Do Great Cases Make Bad Law? book by Leland Bllom Jr. The great book that was our reviewer's launching-pad.

The great book that was our reviewer’s launching-pad.

As I’ve mentioned before, I’m a sucker for book reviews (and of books). But too many reviewers think of their task as the same that confronted them in grade-school book reports: Tell what the book is about, in order, and then say if you’d recommend it (or not).

Drafted that way, the grade-school report is far superior, for at least it came with a hand-drawn cover.

Judge Anagnost’s approach is far more—and less—than that. He explains what the book is about, but not in enervating detail. More important, he sets the book in a context of others, and he sets the book’s subject in the context of its times, whether it is present day or the Revolutionary War.

Add to that his need to think discursively, wonderfully so. It is that narrative arc that yields magazine pages that are not a forced march from A to Z. No, his article is dotted with sidebars that illuminate and entertain (and give our Art Director the fun and sometimes difficult task of locating appropriate images that are high resolution and either in the public domain or reasonably priced!).

I post the pages below simply so you can see how his approach enlivens our magazine issues (though you can click to make them larger). But to read the Judge’s latest great review, go here.

And on Wednesday, September 17, Judge Anagnost again moderates one of his successful updates of the past Supreme Court Term. More detail is here. I plan to be there, and I hope you can make it, too.

 

Self-portrait: Gaining management Enchantment by Guy Kawasaki

Self-portrait: Gaining management Enchantment by Guy Kawasaki

Every market has a vacuum that agile providers seek to fill. So if there has been a giant sucking sound in the presentation industry, eagerly filled by upstarts and platforms like Keynote, Prezi and Emaze (among others), that sucking must be attributed to one lethargic giant: PowerPoint.

I wrote yesterday about what comprises a great presentation, and I said I would offer some additional thoughts about PowerPoint.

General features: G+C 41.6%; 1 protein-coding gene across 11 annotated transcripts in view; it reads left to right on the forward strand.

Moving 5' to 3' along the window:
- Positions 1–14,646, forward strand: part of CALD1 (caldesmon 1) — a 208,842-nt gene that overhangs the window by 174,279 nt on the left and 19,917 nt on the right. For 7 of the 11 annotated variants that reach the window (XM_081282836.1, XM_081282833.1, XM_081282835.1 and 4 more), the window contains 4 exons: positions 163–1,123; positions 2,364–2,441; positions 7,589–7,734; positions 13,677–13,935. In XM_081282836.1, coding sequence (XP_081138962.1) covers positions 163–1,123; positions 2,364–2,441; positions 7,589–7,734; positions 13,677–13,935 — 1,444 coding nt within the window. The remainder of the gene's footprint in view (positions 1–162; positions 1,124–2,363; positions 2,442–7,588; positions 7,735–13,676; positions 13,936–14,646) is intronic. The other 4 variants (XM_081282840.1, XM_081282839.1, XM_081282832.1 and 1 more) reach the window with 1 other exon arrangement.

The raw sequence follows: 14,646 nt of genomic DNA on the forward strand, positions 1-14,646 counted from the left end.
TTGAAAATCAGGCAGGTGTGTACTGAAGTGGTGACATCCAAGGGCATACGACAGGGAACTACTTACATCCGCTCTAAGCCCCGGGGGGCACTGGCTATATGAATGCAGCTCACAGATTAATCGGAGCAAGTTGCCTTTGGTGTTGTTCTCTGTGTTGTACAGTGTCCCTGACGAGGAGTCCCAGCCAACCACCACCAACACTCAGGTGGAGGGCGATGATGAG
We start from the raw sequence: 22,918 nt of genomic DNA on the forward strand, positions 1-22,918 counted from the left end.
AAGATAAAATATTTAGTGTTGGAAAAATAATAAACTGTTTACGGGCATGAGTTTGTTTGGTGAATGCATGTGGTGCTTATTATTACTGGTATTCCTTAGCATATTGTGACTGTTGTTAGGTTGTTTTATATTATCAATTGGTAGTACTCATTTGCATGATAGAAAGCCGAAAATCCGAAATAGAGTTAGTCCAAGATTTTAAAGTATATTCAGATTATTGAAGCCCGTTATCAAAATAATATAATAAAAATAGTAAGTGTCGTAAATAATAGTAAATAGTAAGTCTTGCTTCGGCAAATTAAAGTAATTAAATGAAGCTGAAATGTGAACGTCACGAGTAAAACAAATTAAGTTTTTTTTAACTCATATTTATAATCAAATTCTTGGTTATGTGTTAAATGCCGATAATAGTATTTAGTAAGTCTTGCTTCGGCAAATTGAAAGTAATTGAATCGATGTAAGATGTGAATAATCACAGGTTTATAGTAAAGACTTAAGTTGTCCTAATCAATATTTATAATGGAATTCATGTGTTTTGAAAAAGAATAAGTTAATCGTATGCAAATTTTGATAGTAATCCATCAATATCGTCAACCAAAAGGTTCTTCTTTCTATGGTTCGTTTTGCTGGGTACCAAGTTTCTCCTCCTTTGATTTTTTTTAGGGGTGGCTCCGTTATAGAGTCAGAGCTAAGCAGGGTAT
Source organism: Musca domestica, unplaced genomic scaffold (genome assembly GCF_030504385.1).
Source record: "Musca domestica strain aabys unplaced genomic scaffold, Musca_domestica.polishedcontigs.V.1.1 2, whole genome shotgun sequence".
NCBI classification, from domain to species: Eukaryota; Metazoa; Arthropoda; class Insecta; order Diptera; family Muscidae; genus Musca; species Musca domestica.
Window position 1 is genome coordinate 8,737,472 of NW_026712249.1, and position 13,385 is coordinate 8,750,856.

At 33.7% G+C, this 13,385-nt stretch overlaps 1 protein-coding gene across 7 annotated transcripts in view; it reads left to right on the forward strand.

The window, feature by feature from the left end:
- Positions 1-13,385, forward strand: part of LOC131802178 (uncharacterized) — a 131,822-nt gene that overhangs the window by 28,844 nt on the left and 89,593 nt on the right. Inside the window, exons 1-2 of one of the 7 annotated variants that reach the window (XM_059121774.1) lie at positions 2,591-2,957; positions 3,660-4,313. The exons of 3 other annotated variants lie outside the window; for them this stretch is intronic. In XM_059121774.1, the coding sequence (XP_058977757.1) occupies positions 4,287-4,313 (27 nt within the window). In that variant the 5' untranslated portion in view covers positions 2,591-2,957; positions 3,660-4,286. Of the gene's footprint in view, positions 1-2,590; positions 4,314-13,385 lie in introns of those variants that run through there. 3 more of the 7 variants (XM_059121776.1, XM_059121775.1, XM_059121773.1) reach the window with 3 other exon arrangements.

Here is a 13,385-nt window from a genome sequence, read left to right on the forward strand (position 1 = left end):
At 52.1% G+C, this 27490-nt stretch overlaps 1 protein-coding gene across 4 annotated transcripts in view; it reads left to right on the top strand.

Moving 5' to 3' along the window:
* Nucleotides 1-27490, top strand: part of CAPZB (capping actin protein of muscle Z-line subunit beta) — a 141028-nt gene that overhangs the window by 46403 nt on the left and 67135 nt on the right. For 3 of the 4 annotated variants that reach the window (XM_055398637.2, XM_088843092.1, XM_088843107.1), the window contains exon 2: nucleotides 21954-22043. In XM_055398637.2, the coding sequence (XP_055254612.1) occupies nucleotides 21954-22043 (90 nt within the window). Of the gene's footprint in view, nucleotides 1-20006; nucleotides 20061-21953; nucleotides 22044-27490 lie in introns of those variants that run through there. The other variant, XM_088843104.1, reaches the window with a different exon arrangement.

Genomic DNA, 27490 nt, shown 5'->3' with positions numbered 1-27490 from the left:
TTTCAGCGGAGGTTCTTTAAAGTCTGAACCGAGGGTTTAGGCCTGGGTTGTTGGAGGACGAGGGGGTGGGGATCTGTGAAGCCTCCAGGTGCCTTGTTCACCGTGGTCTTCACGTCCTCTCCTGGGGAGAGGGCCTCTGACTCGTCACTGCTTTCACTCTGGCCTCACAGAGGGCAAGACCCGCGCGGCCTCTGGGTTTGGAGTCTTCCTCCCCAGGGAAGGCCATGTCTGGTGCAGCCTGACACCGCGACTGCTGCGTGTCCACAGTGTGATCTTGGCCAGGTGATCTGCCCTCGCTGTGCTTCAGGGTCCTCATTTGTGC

My rule of thumb regarding PowerPoints is illustrated by the opening image of this post, and it falls along these lines: If your PowerPoint is entirely understandable to an uninformed audience simply by looking at your slides, and without any additional explanation, you’re probably doing it wrong. Just. Stop.

If, however, viewers were to gaze at your slides alone, without your explanatory presence, and as a result they experience some psychic discord and confusion, and if they begin to mutter “wtf” and scratch their collective head, you may (MAY!) be on the right track.

So, again, that opening image of the bottom of my shoes. A wtf moment.

Hmmm? WHAT is he saying about President's columns? (wtf?)

Hmmm? WHAT is he saying about President’s columns? (wtf?)

Why would that be? How can I claim that ready comprehension and ease of reading are markers for a sucky presentation?

Why? Because:

  • Because you are not charged with creating a shopping list. You are charged with informing and inspiring.
  • Because a presentation is not about reading. (It so pains me to point this out in 2014.)
  • Because you (the presenter) are supposed to bring something to the whole presentation deal-io.
  • Because if I can view your slide deck and master the subject easily, you probably have packed it with too many words (a premier suckiness marker).

But … if your presence enriches and illuminates your points, that tells me you have value, and it tells me that you are not simply using your PP as cue cards to be read to snoring people.

My title mentions “tone.” Know your audience, which may even include sober-minded (and perhaps sober) lawyers. But know that even serious folk are swayed (just like real people) by brevity, wit and humor. Your takeaways may be recalled better if they are encapsulated in an image rather than in 7,000 words.

Well, I complained about too many words and then proceeded to give you a 420-word blog post. But I’ll end with a few slides I have offered before on the topic of providing stellar content and even better social media engagement. In each instance, I made the point as the presenter; the image merely got the assist.

Don't work harder; work Corgi-er. Or something. Attendees had to listen to me (not my PowerPoint) to get my point.

Don’t work harder; work Corgi-er. Or something. Attendees had to listen to me (not my PowerPoint) to get my point.

Atticus Finch is prized by lawyers. But my use of him in a PowerPoint was to illustrate a non-Mockingbird point.

Atticus Finch is prized by lawyers. But my use of him in a PowerPoint was to illustrate a non-Mockingbird point.